Thursday, April 19, 2012

NMSU gets its ‘Shine On’

By S. Derrickson Moore
LAS CRUCES — Ever wonder what would happen if a bunch of scientists and artists decided to get together and put on a show?
I did, as I meandered over to the Las Cruces Convention Center to see the New Mexico State University College of Arts and Sciences’ second “Shine On” fundraiser.
It was quickly obvious that it helps if the “kids” putting on the show have the right cast and production crew.
In this case, that included a sophisticated multimedia and animation crew from Creative Media Institute, a Tony Award-winning playwright and some talented current and former faculty members and students. And those with charisma and star quality ranged far beyond the expected theatrical departments to math, philosophy, education and administration.
And history — those who have seen Jon Hunner’s programs and contributions to town and gown cooperative projects like recent centennial programs realize he knows many ways to make history entertaining. But who knew he could juggle?
There was no surprise in the entertainment chops of Mark Medoff, who, besides that Tony, has also garnered many film awards over the years, including an Academy Award nomination. But it was amazing to see him, in his seventh decade, deliver such athletic tap dances and suave gymnastics, as the ivory tower he perched on morphed into a collage of components of academia.
“This is my first time as a cartoon character,” he noted, as the impressive animation skills of CMI students and faculty were showcased on a giant screen behind him.
NMSU alum Sgt. Mike Cano, a member of the U.S. Army Herald Trumpets, the official fanfare ensemble for the President of the United States, was a star of the evening. The talent that has saluted presidents and world leaders at the White House added drama and gravitas to everything from dessert delivery to a documentary series of videos. Offering their views on what Medoff described as “compelling questions about teaching, learning and life in general,” were an eclectic mix of great minds that featured deans, department heads, faculty members and NMSU-grads-who-made-good, including witty and always intellectually agile J. Paul Taylor and our own erstwhile El Paso Times editor and Las Cruces Sun-News editorial writer, Barbara Funkhouser.
“Shine On” could be considered a kind of company picnic for members of the NMSU College of Arts and Sciences, and their friends, family and community supporters. (Officially, the event is a benefit for the college’s Dean’s Fund for Excellence, which provides grants to students and faculty members).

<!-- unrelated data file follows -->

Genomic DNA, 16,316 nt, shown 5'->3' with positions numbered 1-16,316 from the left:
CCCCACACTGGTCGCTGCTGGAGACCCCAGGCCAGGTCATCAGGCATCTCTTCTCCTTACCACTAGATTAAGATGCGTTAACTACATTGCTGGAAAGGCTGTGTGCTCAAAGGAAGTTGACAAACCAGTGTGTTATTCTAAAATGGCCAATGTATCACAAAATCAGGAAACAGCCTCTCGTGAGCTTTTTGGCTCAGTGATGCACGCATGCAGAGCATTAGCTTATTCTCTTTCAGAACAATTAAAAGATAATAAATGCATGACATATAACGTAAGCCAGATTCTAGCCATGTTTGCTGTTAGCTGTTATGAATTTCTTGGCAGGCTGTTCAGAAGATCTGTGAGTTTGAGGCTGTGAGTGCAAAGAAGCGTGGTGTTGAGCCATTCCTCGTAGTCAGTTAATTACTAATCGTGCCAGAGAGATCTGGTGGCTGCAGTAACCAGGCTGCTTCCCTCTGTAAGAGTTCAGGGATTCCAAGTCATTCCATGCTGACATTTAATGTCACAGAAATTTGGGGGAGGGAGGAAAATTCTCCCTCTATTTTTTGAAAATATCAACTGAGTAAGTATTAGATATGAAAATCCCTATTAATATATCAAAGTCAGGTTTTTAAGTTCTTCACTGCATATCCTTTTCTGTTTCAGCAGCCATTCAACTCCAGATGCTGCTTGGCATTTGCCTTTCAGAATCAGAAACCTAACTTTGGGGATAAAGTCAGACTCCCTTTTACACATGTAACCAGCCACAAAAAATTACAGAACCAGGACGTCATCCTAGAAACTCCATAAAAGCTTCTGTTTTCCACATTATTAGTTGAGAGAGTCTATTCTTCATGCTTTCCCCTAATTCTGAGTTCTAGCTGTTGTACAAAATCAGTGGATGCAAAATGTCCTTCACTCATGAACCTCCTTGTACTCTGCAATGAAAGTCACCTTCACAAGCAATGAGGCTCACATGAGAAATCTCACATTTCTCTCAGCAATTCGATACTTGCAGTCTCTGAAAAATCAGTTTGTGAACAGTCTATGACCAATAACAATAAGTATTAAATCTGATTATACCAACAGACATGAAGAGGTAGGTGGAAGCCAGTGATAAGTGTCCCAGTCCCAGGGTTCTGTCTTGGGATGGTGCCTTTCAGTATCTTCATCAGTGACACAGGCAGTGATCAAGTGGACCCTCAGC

But this was a “picnic” eight months in the planning, with a cast that I suspect involved hundreds, at least.
Instead of classic events like egg tosses and three-legged races, we were treated to multi-screen and stage productions that combined slide shows with bios of illustrious alumni, the aforementioned animation shorts and documentaries, plus pop-up Socratic dialogues, as spotlights highlighted speakers at tables throughout the convention center ballroom. It was all interspersed with some live-action feeds. I never quite figured out the technology, but figures periodically disappeared behind a screen in the corner — and appeared in Great and Powerful Oz-like proportions on a giant screen.
The impressive performances included a star-is-born turn, a recitation of all the components of the NMSU College of Arts and Sciences by young Grace Marks, identified only as “Class of 2024, major unknown,” but clearly known within the university family as the granddaughter of Stephanie and Mark Medoff.
And we know it is a family. Those of us who have spent large chunks of our lives laboring in the groves of academe ourselves and/or supporting love ones who toil there still, know that all families have their dramas. Sibling rivalries. Feuds and grudges. New heirs appearing to grapple over legacies and family fortunes, progress and traditions.
But if you can inspire the “family” with a project, a reminder of common goals, it’s amazing what we can produce: generation after generation of inquiring minds, accomplished professionals, new frontiers, builders and preservers of civilizations.
And it’s great when families come together to create a showcase that shines a light on where we came from, why we’re here, where we’re going.
Hmm. Could we take “Shine On” to Washington, D.C., for a revival production by the U.S. Congress?

S. Derrickson Moore can be reached at (575) 541-5450. Follow her on Twitter @DerricksonMoore.

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